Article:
How is everyone’s week going so far? Ready for the weekend?
I’ve been struck down pretty hard with occipital neuralgia, which is an inflammation or injury to the occipital nerves which innervate the back of the head including the area behind the ears. It is not the first time I’ve had this problem (it most likely stems from my C-PTSD which causes hypervigilance and constant muscle tension) but definitely the worst case so far. My neck, the back of my head, my ears and at times, my eyes hurt all the time, and it gets worse whenever I move. The pain is pulsating and dull, but from time to time, it’s very sharp and strong. I feel very sensitive to light (and it’s finally getting a little more warm and sunny!!!). It honestly sucks. I’m doing as advised by my GP: massaging the neck and shoulder muscles, trying to relax them, using heating pads and painkillers, but it’s not getting better. I’m going to see the GP again on Monday, so maybe it’s time to move to another treatment, like stronger anti-inflammatory meds, muscle relaxants, or even nerve block shots. We’ll see what she says; unfortunately, it’s a long-lasting condition. In any case, it’s no fun, and as you can imagine, I’m not doing much knitting because of the discomfort.
And since I mentioned discomfort, I thought this should be a good opportunity to talk about its opposite – comfort – and that brings me to my finished project: the Comfort Fade Cardigan.
Hello! How are you doing my Friends? I hope everyone is fine, staying safe in self-isolation.
Who would have thought a year ago that this would be a common way to begin a blog entry? We live in interesting times, and I miss the good old boredom!
Here in Ireland, we entered the first stage of a 5-phase roadmap to reopening the country yesterday, and it seems that everyone assumes we’re already past the danger. I went to do my weekly grocery shopping yesterday, and I was baffled to see people without masks, gloves and approaching each other casually as if everything was already back to normal. But the 1st phase is hardly any change at all, the process is supposed to be a gradual (and slow – until August) transition into “business as usual”. Right now, some outdoor vendors and workers can reopen/ get back to work, and people from different households can meet up outdoors, but still keeping the distance. Meanwhile, all the neighbourhood kids are running around together in a large group today, and I just can’t see it ending well. I hope I’m wrong!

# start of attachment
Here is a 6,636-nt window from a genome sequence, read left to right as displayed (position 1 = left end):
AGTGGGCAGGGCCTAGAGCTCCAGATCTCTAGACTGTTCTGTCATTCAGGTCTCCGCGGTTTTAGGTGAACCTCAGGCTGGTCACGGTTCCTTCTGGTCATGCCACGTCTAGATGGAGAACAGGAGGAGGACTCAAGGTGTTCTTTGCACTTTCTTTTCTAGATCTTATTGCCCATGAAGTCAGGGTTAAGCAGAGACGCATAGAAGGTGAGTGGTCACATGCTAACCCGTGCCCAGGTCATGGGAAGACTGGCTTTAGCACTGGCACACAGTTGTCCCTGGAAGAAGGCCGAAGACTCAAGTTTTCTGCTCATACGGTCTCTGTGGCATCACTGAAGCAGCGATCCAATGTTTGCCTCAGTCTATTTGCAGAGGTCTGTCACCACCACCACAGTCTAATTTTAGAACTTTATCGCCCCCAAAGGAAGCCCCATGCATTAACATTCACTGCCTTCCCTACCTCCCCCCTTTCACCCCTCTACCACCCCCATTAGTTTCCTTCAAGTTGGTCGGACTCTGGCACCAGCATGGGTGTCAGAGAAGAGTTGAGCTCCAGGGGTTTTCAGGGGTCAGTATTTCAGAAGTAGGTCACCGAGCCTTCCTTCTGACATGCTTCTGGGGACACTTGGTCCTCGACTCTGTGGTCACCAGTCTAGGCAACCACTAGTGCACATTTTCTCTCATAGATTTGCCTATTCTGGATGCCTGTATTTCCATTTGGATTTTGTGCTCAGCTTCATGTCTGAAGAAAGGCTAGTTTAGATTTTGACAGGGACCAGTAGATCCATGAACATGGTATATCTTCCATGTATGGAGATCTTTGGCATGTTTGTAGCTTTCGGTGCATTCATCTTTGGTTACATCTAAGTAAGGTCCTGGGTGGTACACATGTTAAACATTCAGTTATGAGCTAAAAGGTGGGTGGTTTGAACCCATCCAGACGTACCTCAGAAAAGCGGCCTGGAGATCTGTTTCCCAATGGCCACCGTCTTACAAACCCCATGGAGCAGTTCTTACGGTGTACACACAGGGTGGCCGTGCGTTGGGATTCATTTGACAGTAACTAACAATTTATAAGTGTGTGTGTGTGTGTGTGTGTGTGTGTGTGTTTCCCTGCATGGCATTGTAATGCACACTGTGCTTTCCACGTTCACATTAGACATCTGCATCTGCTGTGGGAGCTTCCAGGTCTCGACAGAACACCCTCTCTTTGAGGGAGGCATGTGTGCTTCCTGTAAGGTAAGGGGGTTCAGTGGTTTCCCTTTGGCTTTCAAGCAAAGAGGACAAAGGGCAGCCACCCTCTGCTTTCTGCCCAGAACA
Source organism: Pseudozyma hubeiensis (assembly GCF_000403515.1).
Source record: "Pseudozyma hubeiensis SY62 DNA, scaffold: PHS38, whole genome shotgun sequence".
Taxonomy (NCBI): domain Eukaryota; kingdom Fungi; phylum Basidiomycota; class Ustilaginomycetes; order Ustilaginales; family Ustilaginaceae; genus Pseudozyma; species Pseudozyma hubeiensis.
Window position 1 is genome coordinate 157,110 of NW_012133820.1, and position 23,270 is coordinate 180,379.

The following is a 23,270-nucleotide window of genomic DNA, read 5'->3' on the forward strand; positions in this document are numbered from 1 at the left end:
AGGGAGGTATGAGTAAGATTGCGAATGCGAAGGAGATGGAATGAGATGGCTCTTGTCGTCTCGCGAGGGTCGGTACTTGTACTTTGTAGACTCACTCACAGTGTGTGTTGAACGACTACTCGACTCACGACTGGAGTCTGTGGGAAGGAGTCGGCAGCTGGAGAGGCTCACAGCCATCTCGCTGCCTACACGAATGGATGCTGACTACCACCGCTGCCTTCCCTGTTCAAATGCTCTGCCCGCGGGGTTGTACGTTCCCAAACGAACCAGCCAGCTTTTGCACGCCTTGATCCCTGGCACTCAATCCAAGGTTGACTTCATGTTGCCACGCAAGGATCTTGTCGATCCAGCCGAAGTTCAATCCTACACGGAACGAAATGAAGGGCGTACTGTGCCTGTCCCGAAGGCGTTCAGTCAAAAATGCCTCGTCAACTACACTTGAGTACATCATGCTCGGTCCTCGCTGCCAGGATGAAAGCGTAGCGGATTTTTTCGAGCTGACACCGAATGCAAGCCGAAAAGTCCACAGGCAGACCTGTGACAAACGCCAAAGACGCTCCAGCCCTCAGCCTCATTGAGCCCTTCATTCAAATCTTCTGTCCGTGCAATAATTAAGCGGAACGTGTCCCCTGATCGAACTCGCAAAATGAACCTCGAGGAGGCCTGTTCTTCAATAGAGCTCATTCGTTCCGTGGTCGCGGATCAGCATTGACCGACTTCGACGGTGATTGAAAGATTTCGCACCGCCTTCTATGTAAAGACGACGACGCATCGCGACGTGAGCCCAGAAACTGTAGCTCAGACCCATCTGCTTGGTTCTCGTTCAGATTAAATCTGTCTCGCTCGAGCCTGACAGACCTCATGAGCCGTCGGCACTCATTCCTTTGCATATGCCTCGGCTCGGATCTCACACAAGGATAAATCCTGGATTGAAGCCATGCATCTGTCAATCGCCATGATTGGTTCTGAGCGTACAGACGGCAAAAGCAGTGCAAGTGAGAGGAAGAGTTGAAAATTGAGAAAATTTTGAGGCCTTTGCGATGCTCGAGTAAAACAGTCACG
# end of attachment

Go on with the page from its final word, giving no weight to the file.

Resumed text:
That’s right! After my first successful summer project, I decided to try again and knit another garment using a different shade of the same Lithuanian 3-ply Linen. This time it’s a summer cardigan designed by Ambah O’Brien, called Natsu. I’m not even sure if the word ‘cardigan’ is the best for it, it’s something between a kimono top, poncho and a summer light jacket, but whatever the name, it’s a perfect summer piece of clothing. Just have a look!
After knitting my Citrus Dream cardigan last month, I knew that I was going to knit it again, with slightly tighter gauge than before, and in a more neutral colours. I find the shape of this design perfect for a lightweight, early autumn or spring cardigan, with larger neck opening and shorter sleeves that allow to easily adjust to the weather by adding a scarf and longer gloves if it gets colder.